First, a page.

Crucially, the Iraqi government and the Americans had managed to persuade/cajole well over 90 percent of the city’s populace to evacuate their homes, so if the American infantry ran into exceedingly tough resistance, as indeed they did, they could employ the full range of their lethal supporting arms—Abrams tanks, the steel rain of 105-mm shells from circling C-130 gunships, jet fighter-bombers, and of course, artillery fire—without fear of causing large numbers of civilian casualties.
During the cold, rainy evening of November 8, the northern rim of the city came under a thunderous and sustained bombardment from artillery and warplanes. Hundreds of 155-mm shells and 500-pound high-explosive bombs shook the earth across a three-mile front, obliterating a train station and a large apartment complex on the outskirts of the city.
An eerie silence followed. Suddenly two Regimental Combat Teams of Marine infantry and Army armored battalions, about 8,000 men in all, crossed a railroad embankment, and began to push south into the city proper. Within seconds, the American advance was met with an avalanche of small arms and mortar fire. Over the earsplitting din of simultaneous fire from thousands of weapons, loudspeakers on Marine Humvees blared Wagner’s “Ride of the Valkyries,” and insurgent commanders barked orders in Arabic over their own loudspeakers, ensconced in the minarets of several of the city’s 200 mosques.
So began ten straight days of brutal, close-in fighting to sweep through this labyrinth of a city, north to south, and wrest it from the insurgents’ grasp. The jihadists had spent the better part of half a year constructing bunkers, strong points, and laying out avenues of retreat, and ambush sites. Hundreds of rooms and entire houses had been expertly booby trapped, and IEDs had been liberally planted in the streets and alleys. Road blocks of Jersey barriers and junk cars designed to funnel the attackers down lethal avenues of approach seemed to be around every other corner.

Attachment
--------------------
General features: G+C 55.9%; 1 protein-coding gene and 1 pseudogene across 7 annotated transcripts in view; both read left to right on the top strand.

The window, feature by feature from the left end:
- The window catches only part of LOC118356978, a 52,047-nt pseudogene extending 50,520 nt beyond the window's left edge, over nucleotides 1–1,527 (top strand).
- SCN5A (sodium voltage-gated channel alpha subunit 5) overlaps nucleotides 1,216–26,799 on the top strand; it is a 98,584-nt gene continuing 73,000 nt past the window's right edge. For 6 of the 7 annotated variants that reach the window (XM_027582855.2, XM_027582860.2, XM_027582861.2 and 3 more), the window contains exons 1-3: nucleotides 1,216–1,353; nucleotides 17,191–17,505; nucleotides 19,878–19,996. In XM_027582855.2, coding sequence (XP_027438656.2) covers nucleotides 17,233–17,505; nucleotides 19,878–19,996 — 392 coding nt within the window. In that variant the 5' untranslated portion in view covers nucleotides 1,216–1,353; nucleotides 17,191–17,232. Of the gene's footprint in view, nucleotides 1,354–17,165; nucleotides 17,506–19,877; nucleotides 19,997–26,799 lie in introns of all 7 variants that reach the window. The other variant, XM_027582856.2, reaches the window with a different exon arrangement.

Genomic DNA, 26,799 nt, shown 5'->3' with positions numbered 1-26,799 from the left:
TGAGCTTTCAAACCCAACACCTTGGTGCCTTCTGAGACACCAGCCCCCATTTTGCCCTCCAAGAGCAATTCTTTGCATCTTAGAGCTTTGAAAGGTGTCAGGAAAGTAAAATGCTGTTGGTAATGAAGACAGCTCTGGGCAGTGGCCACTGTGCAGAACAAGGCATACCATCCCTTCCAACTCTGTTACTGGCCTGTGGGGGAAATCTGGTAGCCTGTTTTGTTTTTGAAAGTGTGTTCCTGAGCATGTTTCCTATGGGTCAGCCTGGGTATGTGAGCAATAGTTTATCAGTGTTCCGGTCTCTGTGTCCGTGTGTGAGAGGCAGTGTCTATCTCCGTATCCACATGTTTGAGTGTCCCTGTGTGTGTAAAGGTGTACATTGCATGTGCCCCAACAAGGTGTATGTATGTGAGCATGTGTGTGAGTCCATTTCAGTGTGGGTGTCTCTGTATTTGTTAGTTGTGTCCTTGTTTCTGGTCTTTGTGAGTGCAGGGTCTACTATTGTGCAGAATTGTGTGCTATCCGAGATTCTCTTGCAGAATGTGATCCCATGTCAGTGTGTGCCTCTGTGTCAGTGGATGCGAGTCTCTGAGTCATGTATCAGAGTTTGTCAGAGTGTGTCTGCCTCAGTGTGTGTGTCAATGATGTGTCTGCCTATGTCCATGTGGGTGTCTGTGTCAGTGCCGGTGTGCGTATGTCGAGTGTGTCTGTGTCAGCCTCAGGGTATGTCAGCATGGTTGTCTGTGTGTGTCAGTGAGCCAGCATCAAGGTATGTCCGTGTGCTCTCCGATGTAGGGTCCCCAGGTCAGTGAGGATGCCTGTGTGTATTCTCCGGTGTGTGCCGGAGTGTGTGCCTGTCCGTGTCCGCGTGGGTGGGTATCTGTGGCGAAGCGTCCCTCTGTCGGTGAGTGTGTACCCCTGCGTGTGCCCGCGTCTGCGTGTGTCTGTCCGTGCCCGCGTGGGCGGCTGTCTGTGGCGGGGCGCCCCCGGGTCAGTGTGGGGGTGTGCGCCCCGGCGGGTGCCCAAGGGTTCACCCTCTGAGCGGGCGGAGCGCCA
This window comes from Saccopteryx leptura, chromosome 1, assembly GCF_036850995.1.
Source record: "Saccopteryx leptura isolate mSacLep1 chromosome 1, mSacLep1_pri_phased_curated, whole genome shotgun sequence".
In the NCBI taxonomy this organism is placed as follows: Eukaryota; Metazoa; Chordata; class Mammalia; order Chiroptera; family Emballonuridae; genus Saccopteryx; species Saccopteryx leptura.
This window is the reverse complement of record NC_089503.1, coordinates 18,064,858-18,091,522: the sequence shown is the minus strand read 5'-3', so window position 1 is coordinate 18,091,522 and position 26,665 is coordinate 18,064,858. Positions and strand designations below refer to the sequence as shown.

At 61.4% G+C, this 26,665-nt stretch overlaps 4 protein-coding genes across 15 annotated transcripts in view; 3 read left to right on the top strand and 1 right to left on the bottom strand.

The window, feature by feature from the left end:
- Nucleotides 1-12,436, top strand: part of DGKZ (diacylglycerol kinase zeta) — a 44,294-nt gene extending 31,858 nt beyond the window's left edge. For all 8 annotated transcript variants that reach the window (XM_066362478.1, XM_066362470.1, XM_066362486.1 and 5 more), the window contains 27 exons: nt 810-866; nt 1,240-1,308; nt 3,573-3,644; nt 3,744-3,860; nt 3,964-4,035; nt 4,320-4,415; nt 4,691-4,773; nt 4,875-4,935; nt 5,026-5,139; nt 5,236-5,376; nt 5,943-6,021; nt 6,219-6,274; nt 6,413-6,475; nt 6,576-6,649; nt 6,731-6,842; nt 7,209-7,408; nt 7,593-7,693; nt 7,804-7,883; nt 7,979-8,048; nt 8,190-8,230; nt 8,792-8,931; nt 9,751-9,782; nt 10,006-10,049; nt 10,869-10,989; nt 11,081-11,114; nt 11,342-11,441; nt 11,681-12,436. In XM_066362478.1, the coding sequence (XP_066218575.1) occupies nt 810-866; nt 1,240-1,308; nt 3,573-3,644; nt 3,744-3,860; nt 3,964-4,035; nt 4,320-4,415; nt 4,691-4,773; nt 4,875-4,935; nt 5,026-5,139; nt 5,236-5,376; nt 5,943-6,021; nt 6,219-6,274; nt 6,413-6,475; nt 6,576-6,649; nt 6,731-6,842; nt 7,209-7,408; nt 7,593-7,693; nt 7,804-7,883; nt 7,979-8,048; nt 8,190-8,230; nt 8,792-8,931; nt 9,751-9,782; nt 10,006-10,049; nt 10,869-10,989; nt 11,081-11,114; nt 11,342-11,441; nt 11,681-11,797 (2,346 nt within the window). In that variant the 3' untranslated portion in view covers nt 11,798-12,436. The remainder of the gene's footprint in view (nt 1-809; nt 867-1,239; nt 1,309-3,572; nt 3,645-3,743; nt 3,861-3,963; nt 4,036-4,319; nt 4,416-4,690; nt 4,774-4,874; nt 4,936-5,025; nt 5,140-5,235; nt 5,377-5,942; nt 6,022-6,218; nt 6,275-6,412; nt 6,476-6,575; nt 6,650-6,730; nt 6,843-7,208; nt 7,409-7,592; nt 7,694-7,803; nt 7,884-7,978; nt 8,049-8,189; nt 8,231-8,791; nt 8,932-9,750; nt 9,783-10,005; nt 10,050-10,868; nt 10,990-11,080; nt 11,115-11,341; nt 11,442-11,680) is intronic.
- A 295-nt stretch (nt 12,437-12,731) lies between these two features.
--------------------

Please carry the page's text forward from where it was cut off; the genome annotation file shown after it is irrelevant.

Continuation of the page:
As the insurgents came under fire from the advancing American battalions, they tended to react in one of two ways: they either held their ground and fought to the death, or they rapidly retreated down side streets or into alleys, hoping to lure the Marines and soldiers into prepared kill zones
Dexter Filkins, a New York Times war correspondent who had covered half a dozen wars and was imbedded with a Marine rifle company in Fallujah, described the combat there as “a qualitatively different experience, a leap into a different kind of battle.” He was hardly the only veteran reporter to register that reaction. Filkins himself narrowly escaped death at least once in the fighting, and saw several of the men with whom he was embedded die as well.
The battle “was intense, close, and personal, the likes of which have been experienced [by U.S. forces] on just a few occasions since the battle of Hue City in the Vietnam War . . . There were no real front lines, because [the insurgents] would get behind you constantly,” recalled General Sattler after the battle.
How right the general was! On November 9, after 16 straight hours of fighting to take a fortified mosque being used as command post, men in B Company, 8th Marines, saw a car pull up behind them. Out poured six insurgents wielding rocket propelled grenades and AK-47s. The Marines opened up, killing four in a matter of seconds, before they were able to get off a single round of fire. The two remaining insurgents dashed for a courtyard, where they were rapidly cornered by several Marines. Suddenly, one of the insurgents pulled a cord on his suicide vest, sending himself and his brother fighter to instant martyrdom.